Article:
FNB leaving investors in the dark

Clients sold the EEA Life Settlements Fund still waiting for feedback.

CAPE TOWN – Clients who were advised by FNB to invest in the EEA Life Settlements Fund are still waiting for the bank to provide some clarity on how it intends addressing their concerns. This is despite the CEO of FNB Financial Advice, Corne Burger, assuring Moneyweb that investors would be presented with a proposed solution by the end of May.

Burger made the commitment last month when approached by Moneyweb to provide an explanation for why FNB had been promoting this fund, what due diligence had been conducted on it, and what steps it was taking to ensure that capital that had been invested on its advice would not be lost.

The EEA Life Settlements Fund is a traded life policy investment registered in Guernsey that was suspended in November 2011 due to a chronic lack of liquidity. The fund has since reopened and some investors have received a small portion of their money back, but most of it remains locked up.

After Moneyweb raised the investors’ concerns last month, Burger approached this journalist to request a meeting to explain FNB’s position. He however cancelled this meeting the day before it was meant to happen, with the explanation from FNB being that:

“The EEA Settlement Fund Investment issue is of the highest priority to us, as a result a very comprehensive internal process to bring finality to this matter is still under way. Due to the fact that our internal process has not been concluded, we feel that it is therefore premature to speak to the media regarding this matter and will not be able to continue with our discussion tomorrow.”

On Thursday 28 May, Moneyweb sent an email to FNB requesting that any communication sent to investors also be sent to us. An FNB representative phoned this journalist on Friday 29 May to request that they be given until Monday 1 June to provide this information.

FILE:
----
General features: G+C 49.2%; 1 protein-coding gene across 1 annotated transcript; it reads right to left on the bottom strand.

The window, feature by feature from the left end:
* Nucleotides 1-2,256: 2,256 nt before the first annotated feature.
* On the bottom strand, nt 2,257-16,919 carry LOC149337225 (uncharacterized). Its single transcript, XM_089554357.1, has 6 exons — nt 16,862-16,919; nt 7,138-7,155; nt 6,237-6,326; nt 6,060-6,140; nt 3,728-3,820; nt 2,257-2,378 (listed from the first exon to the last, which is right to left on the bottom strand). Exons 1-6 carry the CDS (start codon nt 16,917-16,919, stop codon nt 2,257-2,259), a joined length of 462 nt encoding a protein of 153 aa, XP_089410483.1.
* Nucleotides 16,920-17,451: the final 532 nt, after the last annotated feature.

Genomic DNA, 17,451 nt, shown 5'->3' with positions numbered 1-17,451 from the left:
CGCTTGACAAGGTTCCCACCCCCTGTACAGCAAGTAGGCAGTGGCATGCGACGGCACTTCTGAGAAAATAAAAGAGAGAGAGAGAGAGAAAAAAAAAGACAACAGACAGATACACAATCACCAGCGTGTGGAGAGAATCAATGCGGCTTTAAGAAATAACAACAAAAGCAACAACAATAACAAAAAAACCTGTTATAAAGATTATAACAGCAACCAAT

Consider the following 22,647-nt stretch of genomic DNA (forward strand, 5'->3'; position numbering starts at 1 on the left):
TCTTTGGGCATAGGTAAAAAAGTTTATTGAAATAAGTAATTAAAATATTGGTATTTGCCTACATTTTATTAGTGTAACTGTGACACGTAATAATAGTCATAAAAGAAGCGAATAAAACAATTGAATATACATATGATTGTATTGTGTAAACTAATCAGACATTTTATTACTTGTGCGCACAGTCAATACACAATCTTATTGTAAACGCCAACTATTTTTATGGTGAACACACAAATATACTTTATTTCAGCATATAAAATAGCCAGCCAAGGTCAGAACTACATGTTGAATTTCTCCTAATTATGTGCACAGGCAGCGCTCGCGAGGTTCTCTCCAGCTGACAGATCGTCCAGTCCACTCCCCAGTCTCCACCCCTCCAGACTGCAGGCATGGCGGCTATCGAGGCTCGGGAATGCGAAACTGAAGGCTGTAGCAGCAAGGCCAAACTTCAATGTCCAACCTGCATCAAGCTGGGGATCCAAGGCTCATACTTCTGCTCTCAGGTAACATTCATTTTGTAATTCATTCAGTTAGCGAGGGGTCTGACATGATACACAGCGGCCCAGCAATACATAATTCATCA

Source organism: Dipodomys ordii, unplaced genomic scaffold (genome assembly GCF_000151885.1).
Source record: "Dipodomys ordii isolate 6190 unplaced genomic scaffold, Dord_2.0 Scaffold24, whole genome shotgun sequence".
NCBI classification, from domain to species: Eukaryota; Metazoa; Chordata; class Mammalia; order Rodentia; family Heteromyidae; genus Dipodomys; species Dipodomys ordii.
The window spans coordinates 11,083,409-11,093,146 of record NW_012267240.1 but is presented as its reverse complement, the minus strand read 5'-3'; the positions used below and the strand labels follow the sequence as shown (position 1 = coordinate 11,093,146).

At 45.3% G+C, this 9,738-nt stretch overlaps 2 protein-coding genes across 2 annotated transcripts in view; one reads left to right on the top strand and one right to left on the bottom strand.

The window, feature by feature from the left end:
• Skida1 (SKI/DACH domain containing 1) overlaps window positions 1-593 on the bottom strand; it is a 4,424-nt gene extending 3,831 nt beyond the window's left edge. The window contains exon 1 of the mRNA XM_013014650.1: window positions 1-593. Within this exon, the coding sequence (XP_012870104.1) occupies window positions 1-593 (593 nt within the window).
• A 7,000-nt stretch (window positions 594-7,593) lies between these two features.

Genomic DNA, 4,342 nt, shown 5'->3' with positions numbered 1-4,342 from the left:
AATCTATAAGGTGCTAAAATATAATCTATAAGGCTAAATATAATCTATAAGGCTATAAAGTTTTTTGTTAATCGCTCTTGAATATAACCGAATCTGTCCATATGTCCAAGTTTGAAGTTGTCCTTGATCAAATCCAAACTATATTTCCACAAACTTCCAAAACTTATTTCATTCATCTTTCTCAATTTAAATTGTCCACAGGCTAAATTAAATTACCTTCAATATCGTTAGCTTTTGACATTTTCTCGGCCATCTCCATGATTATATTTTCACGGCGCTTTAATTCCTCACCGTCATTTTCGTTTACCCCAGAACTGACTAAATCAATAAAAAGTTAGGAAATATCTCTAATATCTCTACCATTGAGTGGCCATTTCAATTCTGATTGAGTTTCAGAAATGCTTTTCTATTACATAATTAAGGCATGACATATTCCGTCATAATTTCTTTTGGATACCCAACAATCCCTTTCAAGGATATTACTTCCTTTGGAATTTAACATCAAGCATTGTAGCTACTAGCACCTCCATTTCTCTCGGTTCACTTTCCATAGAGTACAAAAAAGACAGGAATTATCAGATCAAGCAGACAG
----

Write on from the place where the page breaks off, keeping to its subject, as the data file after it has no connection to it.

However, nothing further has been communicated to Moneyweb and an investor in the fund who was advised by FNB has confirmed that he has not received anything from the bank either.

FNB not the only ones implicated

Following the first Moneyweb story on local investors who had been advised to invest in the EEA Life Settlements Fund, it has emerged that FNB was not the only local company that sold this investment. Moneyweb is following up information that at least one other major financial institution also sold it to its clients.

It remains unclear how large financial institutions failed to identify the risks associated with such a fund. FNB has opted not to provide any details on how it came to approve it.

Traded life policy funds work by buying active life policies from terminally ill US citizens at a discount. They continue to pay the premiums on these policies until they pay out and realise a profit.

This is sold as a low risk strategy, however investors argue that what has transpired with the EEA Life Settlements Fund is exactly what any proper due diligence should have flagged as the likely result of a run of withdrawals. There is a very limited secondary market for life policies, so the liquidity risk is high.